Authority

Respect-my-AuthorityI’ve been on a movie kick lately.  And not just ordinary average movies.  I’ve done some research and asked some friends for some out of the ordinary movies.  Movies that make you think or that have crazy plot twists or are just intriguing.  I have a thing for movies like this.  One of the lists I found was Great Movies That You Never Want To See Again.  Requiem for a Dream made that list, and I agreed with the assessment, it was an outstanding movie, but I’m not sure if I want to watch it again.  I recently watched another movie from this list, Compliance.

Compliance tells the true story of the events at the McDonald’s in Mount Washington, Kentucky.  The manager of a fast food restaurant gets a call from someone identifying themselves as a police officer.  This officer tells the manager that a customer is filing a complaint because one of the employees stole money from the customer’s purse.  Further, the officer claims to have surveillance video implicating the employee.  He offers a semi-generic description and the manager pulls the employee to the office.  What follows is over three hours of psychological, physical, and sexual abuse of this terrified teenage girl.

As I do with all movies that I watch which claim to be “based on a true story” I researched the how true the movie really was.  The events depicted in the movie seem to follow fairly closely the description on Wikipedia as well as other news reports about the event.  The movie itself is quite shocking and, at time, horrifying to watch.  It is nearly impossible to believe that events could possibly have occurred in real life as they did in the movie.  Even now, I keep wondering whether there was something else going on.  I simply don’t want to believe that adults (the manager and her fiance) could possibly be so gullible, or that the young girl (and really everyone else) would really be that, well, compliant.

The first thing that has particularly stuck with me from reviewing this is something the young girl said in an interview.

“Why did you follow their instructions?” the ABC interviewer asks.

“My parents taught me,” she replies, “when an adult tells you to do something, that’s what you do.  You don’t argue.”

If I had a dollar, as the saying goes.  Fortunately, I was never, ever taught this.  I don’t think I ever taught my kids this.  I would strongly suggest that if you have taught your kids this, you go back and tell them you were wrong.  Tell your kids that if they every have a problem or if someone ever tells them to do something they are uncomfortable with, tell them to call you.  In an age of cell phones and instant communication, they should be able to contact you at almost any time.  Tell them they will not be in trouble for contacting you and that you will come to get them immediately (and will stay on the phone if they want you to).  Never leave your children to the whim of someone who simply claims authority.  Tell them to never do something just because an authority says to.  Teach them to respect proper authority, but when inappropriate demands are made, tell them to refuse and ask for their parent or an attorney, whichever is more appropriate to the situation.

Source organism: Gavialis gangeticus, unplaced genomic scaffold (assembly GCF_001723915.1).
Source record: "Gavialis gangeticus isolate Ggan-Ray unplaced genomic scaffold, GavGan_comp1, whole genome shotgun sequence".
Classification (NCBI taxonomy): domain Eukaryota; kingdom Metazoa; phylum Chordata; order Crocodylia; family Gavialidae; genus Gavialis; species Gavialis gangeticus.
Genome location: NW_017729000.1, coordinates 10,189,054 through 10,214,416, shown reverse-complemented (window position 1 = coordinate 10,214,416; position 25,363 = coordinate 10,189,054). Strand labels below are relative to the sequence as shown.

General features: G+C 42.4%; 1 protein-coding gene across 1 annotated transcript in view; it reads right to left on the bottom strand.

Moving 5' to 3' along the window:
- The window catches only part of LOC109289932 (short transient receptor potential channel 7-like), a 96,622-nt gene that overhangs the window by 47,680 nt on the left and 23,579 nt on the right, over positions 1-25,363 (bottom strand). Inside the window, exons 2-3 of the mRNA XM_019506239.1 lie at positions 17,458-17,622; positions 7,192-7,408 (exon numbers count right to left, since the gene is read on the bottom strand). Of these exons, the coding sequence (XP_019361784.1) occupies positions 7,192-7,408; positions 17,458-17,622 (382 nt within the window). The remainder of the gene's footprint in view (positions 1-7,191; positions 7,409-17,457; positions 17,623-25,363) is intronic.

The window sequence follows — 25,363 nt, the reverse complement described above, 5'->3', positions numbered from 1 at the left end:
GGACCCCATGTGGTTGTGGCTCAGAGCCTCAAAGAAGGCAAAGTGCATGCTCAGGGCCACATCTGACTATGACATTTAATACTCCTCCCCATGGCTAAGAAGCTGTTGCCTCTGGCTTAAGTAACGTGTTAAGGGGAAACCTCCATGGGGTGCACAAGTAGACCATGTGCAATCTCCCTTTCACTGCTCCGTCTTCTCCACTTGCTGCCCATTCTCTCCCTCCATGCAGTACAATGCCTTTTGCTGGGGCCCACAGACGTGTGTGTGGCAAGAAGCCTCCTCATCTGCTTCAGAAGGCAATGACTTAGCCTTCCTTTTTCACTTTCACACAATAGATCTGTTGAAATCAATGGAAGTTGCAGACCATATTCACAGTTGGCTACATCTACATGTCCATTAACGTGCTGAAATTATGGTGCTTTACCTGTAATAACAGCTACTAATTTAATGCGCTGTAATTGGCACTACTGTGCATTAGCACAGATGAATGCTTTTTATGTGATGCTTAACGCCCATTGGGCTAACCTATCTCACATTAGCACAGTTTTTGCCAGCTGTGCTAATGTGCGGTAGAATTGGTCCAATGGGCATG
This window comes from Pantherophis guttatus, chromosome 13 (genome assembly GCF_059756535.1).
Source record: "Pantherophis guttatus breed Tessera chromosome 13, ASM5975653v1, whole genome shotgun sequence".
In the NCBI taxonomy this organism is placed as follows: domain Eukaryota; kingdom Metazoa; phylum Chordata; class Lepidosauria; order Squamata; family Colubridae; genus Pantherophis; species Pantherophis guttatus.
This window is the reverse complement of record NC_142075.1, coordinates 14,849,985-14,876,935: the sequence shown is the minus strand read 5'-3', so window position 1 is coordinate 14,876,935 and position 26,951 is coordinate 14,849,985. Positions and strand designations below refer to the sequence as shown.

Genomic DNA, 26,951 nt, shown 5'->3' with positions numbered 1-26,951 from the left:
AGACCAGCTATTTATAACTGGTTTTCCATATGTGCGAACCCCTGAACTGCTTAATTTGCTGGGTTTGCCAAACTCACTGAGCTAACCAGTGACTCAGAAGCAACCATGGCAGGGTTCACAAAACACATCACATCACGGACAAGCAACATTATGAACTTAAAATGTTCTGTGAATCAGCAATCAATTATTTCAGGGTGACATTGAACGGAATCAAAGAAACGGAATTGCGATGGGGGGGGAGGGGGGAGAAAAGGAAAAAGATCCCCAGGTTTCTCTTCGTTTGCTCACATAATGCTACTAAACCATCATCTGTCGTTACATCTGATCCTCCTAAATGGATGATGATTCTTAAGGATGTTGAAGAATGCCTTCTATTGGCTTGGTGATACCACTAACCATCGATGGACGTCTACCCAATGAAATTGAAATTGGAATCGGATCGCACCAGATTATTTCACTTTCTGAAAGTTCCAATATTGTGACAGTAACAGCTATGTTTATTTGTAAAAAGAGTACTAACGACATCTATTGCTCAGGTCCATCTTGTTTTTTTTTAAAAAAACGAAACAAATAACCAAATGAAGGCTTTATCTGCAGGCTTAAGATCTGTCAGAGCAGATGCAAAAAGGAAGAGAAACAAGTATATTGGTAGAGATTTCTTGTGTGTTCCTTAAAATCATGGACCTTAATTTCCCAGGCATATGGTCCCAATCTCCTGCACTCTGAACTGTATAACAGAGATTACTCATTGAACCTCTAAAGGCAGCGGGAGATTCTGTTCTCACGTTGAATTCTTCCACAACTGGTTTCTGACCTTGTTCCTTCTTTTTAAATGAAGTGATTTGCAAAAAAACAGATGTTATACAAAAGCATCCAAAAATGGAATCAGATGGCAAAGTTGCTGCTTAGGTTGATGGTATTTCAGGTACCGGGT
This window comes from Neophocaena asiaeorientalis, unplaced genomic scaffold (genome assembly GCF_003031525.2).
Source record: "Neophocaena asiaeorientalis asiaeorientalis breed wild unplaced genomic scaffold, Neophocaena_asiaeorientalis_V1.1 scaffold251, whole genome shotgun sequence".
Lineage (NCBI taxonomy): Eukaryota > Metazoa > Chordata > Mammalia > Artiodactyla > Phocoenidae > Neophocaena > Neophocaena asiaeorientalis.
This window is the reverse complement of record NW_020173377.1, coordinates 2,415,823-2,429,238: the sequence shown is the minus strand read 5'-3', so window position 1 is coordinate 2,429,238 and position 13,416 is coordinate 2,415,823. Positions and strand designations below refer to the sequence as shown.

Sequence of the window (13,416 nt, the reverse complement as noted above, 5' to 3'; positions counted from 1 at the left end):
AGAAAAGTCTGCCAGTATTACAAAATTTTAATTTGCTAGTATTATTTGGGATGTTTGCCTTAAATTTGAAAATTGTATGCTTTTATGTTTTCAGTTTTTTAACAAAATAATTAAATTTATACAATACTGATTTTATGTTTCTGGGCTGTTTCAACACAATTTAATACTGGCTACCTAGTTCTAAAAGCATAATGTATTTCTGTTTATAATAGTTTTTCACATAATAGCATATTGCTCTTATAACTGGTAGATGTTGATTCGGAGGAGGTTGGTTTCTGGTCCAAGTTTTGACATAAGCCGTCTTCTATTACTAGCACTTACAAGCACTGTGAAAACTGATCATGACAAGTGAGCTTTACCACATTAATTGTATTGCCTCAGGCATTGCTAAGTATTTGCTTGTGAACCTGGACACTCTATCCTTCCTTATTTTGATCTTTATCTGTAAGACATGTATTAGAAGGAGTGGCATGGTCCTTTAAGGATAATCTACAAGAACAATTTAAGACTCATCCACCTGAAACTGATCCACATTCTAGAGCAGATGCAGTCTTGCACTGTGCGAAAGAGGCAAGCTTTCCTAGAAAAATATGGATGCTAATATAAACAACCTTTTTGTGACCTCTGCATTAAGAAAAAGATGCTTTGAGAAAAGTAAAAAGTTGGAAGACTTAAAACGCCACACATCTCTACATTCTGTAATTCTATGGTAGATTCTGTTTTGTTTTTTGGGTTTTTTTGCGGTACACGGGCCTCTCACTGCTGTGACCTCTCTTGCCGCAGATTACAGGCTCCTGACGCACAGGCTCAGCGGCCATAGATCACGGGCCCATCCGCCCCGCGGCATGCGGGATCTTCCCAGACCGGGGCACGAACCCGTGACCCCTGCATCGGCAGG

The second thing that I keep wondering is how far we’ve come in our country that people don’t comprehend basic civil rights.  The manager should have had more than a clue.  In her interview she repeats the idea that “unless you are in that situation, you don’t know what you would do.”  I beg to differ.  I have been a manager of a fast food restaurant, and I would never subject my employees to a strip search in the office based on a phone call.  And yet, there is, with several of the people the “officer” speaks with, a genuine fear of being caught up in “police matters”.  The manager seems reluctant to have the store and franchise attached to the public spectacle of police arresting the employee.  The fiance seems reluctant to face the fact that he had a few drinks and was driving.  Even the young girl submits initially because she expects it will prevent her from being arrested and held in jail overnight.

I think there is a two-fold problem here.  We are far too naive about our civil rights as a people.  The simple concept of innocent until proven guilty kept flashing in my brain as I watched the situation escalate more and more.  But beyond that, we have a genuine fear of law enforcement.  We’ve heard stories after stories of situations where the police have taken extreme measures and been exonerated.  We genuinely fear any involvement at all.  This is not how it should be.  People who are doing wrong should feel that fear.  But our system is so broken that a teenage girl would rather suffer a strip search in the fast-food manager’s office than risk the potential of being detained by police.  She knows that she is innocent, and yet, the fear of law enforcement efficiency puts her in a place where she would rather suffer humiliation than take her chances with the system.

Compliance is a great film.  I give the writer/director props for telling the story so accurately, and giving a voice to the many other incidents where this has occurred.  Compliance is NOT for the feint of heart, and it is not a story with a happy ending.  It is a very real portrayal of the psychological torment (and other abuse) that young woman suffered.  I’m not sure I would ever watch it again, but I’m glad that I watched it.  I’ve never suffered abuse (well none beyond bad religious teaching).  That can make it difficult for me to relate to those who have been abused.  I feel for them, and I am angry about how they suffered.  But neither of those equate to experiencing abuse.  This particular movie doesn’t qualify as “experiencing abuse”.  It does put a very visible, visceral scope on the emotions and suffering of those who have experienced abuse.

~CC

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